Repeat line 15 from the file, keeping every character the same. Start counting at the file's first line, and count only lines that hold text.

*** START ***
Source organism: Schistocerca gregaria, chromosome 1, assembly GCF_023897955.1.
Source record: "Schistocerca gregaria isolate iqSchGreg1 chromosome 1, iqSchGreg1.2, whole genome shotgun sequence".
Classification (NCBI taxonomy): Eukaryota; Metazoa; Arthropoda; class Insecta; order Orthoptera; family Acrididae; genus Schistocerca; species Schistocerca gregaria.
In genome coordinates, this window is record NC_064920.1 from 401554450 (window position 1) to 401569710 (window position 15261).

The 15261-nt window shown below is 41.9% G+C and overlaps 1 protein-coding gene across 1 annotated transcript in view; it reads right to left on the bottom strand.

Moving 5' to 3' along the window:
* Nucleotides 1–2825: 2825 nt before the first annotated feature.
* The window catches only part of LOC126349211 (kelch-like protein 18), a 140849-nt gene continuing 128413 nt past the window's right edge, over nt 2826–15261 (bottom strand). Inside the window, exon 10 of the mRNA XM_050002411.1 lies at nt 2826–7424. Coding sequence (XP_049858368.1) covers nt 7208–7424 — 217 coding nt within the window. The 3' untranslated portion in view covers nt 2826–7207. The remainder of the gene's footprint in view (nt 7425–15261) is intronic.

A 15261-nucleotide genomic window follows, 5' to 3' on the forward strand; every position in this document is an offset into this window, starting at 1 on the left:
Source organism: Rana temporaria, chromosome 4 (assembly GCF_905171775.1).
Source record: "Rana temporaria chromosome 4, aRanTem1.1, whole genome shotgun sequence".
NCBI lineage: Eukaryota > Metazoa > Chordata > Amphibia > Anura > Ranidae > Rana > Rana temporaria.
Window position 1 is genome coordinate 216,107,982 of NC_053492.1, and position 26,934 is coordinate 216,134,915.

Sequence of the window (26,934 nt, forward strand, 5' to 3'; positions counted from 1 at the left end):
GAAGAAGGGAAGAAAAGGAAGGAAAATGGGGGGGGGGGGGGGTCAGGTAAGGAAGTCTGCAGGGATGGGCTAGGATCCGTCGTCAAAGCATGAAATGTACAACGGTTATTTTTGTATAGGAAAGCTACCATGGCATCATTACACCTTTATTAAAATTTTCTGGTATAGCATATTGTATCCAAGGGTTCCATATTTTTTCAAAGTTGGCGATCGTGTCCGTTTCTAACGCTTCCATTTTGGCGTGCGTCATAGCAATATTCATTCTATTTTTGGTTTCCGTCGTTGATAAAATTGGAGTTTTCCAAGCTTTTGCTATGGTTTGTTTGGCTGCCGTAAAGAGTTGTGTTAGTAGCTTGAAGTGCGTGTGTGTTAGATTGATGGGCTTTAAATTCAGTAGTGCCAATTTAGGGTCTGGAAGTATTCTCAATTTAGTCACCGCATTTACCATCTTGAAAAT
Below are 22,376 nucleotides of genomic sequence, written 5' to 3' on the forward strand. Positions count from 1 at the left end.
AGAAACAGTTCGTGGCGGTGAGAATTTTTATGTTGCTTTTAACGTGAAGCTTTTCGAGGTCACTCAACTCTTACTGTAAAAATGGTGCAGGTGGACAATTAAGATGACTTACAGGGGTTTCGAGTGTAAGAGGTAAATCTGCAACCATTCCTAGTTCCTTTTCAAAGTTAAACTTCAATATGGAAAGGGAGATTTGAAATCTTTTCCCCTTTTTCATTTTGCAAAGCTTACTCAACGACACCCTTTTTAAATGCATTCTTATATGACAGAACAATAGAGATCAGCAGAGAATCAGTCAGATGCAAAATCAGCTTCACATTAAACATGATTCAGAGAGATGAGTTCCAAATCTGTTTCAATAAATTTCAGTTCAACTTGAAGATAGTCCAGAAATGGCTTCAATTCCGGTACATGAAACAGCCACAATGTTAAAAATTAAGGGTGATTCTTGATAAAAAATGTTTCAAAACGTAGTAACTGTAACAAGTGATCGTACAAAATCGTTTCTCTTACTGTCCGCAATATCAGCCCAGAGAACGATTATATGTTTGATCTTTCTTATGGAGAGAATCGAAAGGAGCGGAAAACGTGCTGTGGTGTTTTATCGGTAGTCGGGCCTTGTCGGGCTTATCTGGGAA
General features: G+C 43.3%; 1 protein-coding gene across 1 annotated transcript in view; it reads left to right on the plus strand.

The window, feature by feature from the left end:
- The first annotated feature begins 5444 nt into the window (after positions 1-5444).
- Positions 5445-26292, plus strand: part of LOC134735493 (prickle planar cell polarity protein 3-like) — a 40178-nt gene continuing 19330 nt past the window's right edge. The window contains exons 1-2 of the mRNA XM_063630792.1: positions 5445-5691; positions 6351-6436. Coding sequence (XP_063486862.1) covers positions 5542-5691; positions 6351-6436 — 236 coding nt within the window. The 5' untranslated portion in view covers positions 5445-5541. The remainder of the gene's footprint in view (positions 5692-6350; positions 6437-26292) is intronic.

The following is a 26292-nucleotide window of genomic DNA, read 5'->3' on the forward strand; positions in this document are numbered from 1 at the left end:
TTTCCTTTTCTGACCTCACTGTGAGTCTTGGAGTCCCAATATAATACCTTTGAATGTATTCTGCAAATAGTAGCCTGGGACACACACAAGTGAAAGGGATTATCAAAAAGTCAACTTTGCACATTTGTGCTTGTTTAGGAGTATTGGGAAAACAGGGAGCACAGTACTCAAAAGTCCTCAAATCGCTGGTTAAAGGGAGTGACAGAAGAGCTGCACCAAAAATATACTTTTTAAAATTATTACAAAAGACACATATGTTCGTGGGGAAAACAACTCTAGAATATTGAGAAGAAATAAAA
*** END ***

GAAGAAGGGAAGAAAAGGAAGGAAAATGGGGGGGGGGGGGGGTCAGGTAAGGAAGTCTGCAGGGATGGGCTAGGATCCGTCGTCAAAGCATGAAATGTACAACGGTTATTTTTGTATAGGAAAGCTACCATGGCATCATTACACCTTTATTAAAATTTTCTGGTATAGCATATTGTATCCAAGGGTTCCATATTTTTTCAAAGTTGGCGATCGTGTCCGTTTCTAACGCTTCCATTTTGGCGTGCGTCATAGCAATATTCATTCTATTTTTGGTTTCCGTCGTTGATAAAATTGGAGTTTTCCAAGCTTTTGCTATGGTTTGTTTGGCTGCCGTAAAGAGTTGTGTTAGTAGCTTGAAGTGCGTGTGTGTTAGATTGATGGGCTTTAAATTCAGTAGTGCCAATTTAGGGTCTGGAAGTATTCTCAATTTAGTCACCGCATTTACCATCTTGAAAAT